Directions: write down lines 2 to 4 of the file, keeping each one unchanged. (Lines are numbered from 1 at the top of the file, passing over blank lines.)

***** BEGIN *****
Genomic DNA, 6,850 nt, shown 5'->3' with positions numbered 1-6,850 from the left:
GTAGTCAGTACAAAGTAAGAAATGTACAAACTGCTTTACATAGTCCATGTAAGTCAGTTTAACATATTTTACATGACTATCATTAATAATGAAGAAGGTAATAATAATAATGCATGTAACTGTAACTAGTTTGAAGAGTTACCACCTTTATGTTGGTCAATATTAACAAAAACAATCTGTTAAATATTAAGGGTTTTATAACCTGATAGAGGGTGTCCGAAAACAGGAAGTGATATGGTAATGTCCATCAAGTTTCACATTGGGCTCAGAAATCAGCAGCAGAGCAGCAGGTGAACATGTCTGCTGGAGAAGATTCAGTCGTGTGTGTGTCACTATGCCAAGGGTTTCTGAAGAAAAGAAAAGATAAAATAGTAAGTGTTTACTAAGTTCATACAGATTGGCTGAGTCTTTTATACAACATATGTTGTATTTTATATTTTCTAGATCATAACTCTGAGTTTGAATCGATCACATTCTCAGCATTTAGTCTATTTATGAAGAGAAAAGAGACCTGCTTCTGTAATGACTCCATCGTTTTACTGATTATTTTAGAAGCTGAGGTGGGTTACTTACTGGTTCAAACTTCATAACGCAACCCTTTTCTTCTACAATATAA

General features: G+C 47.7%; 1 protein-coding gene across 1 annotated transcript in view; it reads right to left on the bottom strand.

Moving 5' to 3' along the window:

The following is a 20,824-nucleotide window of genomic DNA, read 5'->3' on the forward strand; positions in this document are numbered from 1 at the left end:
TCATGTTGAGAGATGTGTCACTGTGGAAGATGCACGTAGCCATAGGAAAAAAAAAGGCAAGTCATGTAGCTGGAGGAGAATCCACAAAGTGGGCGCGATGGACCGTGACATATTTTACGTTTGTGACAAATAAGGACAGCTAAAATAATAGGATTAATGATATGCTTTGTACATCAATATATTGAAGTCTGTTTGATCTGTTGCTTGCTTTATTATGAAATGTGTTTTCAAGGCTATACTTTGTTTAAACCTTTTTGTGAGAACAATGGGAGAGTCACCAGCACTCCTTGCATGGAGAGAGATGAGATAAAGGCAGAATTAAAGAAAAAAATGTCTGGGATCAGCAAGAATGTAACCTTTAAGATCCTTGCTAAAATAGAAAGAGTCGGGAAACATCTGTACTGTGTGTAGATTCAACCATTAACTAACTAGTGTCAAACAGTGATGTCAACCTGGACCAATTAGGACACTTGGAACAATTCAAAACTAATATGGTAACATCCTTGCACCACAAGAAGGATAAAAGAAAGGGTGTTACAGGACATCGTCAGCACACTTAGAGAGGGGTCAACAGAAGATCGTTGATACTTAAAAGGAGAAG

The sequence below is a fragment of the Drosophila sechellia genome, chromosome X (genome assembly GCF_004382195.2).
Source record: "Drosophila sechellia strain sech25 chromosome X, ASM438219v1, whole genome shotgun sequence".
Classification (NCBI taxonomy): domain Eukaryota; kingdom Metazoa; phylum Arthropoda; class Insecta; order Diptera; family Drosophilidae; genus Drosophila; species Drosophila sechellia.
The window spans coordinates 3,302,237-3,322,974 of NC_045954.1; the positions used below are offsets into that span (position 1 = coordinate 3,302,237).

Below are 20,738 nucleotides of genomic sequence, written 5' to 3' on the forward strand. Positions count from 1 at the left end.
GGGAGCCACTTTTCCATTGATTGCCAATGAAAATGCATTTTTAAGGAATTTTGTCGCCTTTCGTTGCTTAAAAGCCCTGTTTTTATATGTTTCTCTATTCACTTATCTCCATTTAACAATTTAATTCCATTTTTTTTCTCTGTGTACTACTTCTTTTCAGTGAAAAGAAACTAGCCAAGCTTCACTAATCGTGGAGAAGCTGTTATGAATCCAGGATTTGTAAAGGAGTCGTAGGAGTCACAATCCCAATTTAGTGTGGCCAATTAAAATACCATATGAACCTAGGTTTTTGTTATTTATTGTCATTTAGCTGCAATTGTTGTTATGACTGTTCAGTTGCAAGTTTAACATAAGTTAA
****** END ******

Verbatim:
GTAGTCAGTACAAAGTAAGAAATGTACAAACTGCTTTACATAGTCCATGTAAGTCAGTTTAACATATTTTACATGACTATCATTAATAATGAAGAAGGTAATAATAATAATGCATGTAACTGTAACTAGTTTGAAGAGTTACCACCTTTATGTTGGTCAATATTAACAAAAACAATCTGTTAAATATTAAGGGTTTTATAACCTGATAGAGGGTGTCCGAAAACAGGAAGTGATATGGTAATGTCCATCAAGTTTCACATTGGGCTCAGAAATCAGCAGCAGAGCAGCAGGTGAACATGTCTGCTGGAGAAGATTCAGTCGTGTGTGTGTCACTATGCCAAGGGTTTCTGAAGAAAAGAAAAGATAAAATAGTAAGTGTTTACTAAGTTCATACAGATTGGCTGAGTCTTTTATACAACATATGTTGTATTTTATATTTTCTAGATCATAACTCTGAGTTTGAATCGATCACATTCTCAGCATTTAGTCTATTTATGAAGAGAAAAGAGACCTGCTTCTGTAATGACTCCATCGTTTTACTGATTATTTTAGAAGCTGAGGTGGGTTACTTACTGGTTCAAACTTCATAACGCAACCCTTTTCTTCTACAATATAA

General features: G+C 47.7%; 1 protein-coding gene across 1 annotated transcript in view; it reads right to left on the bottom strand.

Moving 5' to 3' along the window: